I have been amazed at how often I hear grandparents, parents of grown children, and even parents of teenagers say “They grow up so fast- enjoy them while they’re young” or “ I miss my kids being little”. It seems that in retrospect, the years when your children are young, are the most memorable. But, as a mom of young kids, they are also the most, frustrating, time consuming, energy draining, busy time of life! Isn’t it odd that these would be the years that those a little farther on in life, remember with the most fondness and tender longing? How can that be? How can we, as moms of young children, wish for our kids to be bigger, and wish for more time for ourselves, and wish we had more independence from our kids, and wish we didn’t have to sit down and play games on the floor one more time today- and those barely removed from our stage of life caution us to love it and savor the moment, and enjoy it while we can, as they wish they could go back to it today! Perhaps that great wisdom of time, Retrospect, has shined its light on the past to reveal to these people, a greater insight, a deeper understanding of these precious years. Click here for complete article.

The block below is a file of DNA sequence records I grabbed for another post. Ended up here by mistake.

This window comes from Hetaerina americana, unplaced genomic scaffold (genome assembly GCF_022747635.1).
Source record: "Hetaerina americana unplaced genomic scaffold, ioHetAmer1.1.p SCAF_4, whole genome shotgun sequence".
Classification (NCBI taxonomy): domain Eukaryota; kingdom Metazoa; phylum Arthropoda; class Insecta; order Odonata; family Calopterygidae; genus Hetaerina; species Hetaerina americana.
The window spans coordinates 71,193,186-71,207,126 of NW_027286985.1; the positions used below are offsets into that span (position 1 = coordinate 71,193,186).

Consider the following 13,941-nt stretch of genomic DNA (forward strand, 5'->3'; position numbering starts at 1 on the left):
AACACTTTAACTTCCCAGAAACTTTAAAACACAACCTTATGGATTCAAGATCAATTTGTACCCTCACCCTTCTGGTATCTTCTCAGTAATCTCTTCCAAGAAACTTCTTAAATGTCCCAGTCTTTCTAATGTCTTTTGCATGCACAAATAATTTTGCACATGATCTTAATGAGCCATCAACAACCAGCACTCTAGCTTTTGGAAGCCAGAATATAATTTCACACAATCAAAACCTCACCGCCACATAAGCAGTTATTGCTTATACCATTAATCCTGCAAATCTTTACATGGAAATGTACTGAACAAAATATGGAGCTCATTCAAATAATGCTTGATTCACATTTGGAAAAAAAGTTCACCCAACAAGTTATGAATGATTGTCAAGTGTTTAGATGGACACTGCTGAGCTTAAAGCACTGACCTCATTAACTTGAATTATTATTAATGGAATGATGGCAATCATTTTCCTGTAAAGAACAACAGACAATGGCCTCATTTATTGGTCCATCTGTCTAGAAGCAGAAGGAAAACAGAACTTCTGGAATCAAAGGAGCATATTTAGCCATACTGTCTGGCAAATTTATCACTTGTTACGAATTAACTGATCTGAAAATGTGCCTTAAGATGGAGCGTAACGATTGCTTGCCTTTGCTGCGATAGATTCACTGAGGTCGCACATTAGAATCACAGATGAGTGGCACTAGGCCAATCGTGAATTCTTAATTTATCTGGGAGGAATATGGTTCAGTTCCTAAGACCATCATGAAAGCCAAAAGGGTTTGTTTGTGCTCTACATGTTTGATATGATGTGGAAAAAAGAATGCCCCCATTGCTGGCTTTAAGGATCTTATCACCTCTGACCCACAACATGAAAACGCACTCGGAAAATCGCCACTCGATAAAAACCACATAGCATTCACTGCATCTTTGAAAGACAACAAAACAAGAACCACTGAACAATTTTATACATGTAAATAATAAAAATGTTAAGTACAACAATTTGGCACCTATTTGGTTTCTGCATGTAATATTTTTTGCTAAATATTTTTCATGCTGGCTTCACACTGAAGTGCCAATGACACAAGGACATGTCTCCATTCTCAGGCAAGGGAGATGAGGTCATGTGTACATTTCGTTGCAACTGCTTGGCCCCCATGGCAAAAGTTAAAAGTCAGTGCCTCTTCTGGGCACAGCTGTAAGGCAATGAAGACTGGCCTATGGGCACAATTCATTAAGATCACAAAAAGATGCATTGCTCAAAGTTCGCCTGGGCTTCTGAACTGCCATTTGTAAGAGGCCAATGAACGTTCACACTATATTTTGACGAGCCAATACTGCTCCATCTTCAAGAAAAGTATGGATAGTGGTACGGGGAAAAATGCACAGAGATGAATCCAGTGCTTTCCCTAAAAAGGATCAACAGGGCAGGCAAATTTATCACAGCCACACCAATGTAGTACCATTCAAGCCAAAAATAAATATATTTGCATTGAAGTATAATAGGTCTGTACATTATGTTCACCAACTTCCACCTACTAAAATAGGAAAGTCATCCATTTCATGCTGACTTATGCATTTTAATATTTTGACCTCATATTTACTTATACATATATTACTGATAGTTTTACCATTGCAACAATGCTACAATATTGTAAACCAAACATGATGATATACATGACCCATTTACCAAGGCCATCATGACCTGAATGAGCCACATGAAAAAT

A young mom writes:
I'm new at homeschooling - I have 2-year-old twins. I want to teach them and get them ready for preschool. Please send me info to help me start off on the right foot.
Another mom writes:
I have a 3½- year-old boy, a 2½- year-old girl, and a 7-month old baby boy. I've read the preschool article on the website, listened to the sessions on beginning homeschooling from the convention, read a few books and magazines, talked to homeschooling moms...but now that I'm really looking at schooling my children, I just get overwhelmed and don't know where to start. I can see the goal or vision...that my children will love to learn...to learn about God, to learn reading, math, problem solving history, art, music, and everything in between...but how do you start? They don't seem to even want to sit still and read a book...they just want to play with toys and pretend.
They are little; let them play with toys and pretend!
an article by CHEWV
If you’re like our family, you probably have little interest in sending your four year old child away to public school. But like us, you may also have friends or acquaintances with young children who are interested in the concept of homeschooling, but are waiting to make the decision. If that is the case, here is some information you may want to pass along to them.